July 15, 2024

As Costs Fall for Energy, Prices Drop for Producers

The Bureau of Labor Statistics report showed that its index of wholesale prices fell 0.4 percent in June, after a rise of 0.2 percent in May. The decline last month was the steepest since February of last year and exceeded analysts’ forecasts of a 0.2 percent drop.

The 2.8 percent decrease in energy prices was the largest drop in that category since a 4.7 percent decrease in July 2009. Prices for gasoline, which had been rising in the first part of the year partly because of turmoil in Arab oil-producing countries, moved down 4.7 percent, the department said. The decline in energy prices more than offset the rise in food, which was up 0.6 percent in June.

When the volatile food and energy prices are extracted from the overall index, the core Producer Price Index rose 0.3 percent in June after a 0.2 percent increase in May, making it the seventh consecutive monthly rise.

The core index has risen 2.4 percent in the last year, the government report said.

That the core price index rose was “somewhat of a relief,” especially to the Federal Reserve, said Cliff Waldman, an economist for the Manufacturers Alliance. “It is a sign we have gotten out of the deflationary danger zone.”

The Federal Reserve chairman, Ben S. Bernanke, said on Wednesday that a renewed threat of deflation was one condition that could cause the central bank to resume its economic aid campaign, called quantitative easing.

The data on producer prices was one in a series of reports on Thursday that showed the state of the economy.

In the week ended July 9, the number of initial claims for unemployment benefits was 405,000, a decrease of 22,000 from the revised figure of 427,000 in the previous week, according to the Department of Labor.

Economists said that over all the decline in the weekly number was a positive sign, at least for one week.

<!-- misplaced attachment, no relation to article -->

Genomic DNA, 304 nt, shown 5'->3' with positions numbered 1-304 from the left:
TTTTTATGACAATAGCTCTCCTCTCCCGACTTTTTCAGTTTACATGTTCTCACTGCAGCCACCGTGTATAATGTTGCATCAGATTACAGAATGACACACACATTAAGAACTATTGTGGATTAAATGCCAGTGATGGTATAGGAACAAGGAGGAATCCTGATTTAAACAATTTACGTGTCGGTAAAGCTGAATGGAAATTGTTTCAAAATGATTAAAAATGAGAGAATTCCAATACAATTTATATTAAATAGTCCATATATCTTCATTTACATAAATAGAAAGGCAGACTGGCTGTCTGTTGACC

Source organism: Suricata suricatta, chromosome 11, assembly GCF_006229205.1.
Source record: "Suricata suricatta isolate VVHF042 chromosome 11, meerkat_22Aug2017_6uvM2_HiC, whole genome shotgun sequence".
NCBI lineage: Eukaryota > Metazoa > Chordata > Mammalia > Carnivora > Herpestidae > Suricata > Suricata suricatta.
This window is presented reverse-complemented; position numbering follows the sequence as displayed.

But a better gauge, they said, is the four-week average, which also fell but remained above 400,000, a benchmark for job growth.

“The rule of thumb is that whenever you have the four-week moving average that goes under that number, that usually is a sign associated with payroll growth,” said Gregory Daco, the principal United States economist for IHS Global Insight.

So despite the most recent week’s decline, the current numbers are “still indicating some weakness in the unemployment market,” he said.

The Department of Commerce reported that retail sales in the United States rose 0.1 percent in June, after a decline of 0.1 percent in May. The increase was partly a result of a rise in auto prices.

“On the auto retail sales side of things, it seems that the supply chain disruptions emanating from the mid-March earthquake in Japan are probably easing,” said Chris G. Christopher Jr., the senior principal economist for IHS Global Insight, in a research note.

Over all, he said, the economy still has a number of pressure points. Unemployment rose to 9.2 percent in June, according to the latest government report. The stock market is volatile, consumer confidence is depressed and home prices are still scraping the bottom.

“Consumers are fatigued,” he wrote. “The only real good news on the consumer side of the economy is that gasoline prices started to fall, but are still relatively high.”

Article source: http://feeds.nytimes.com/click.phdo?i=1471cc65db9ac36ad2b52eeaf30246f9

Speak Your Mind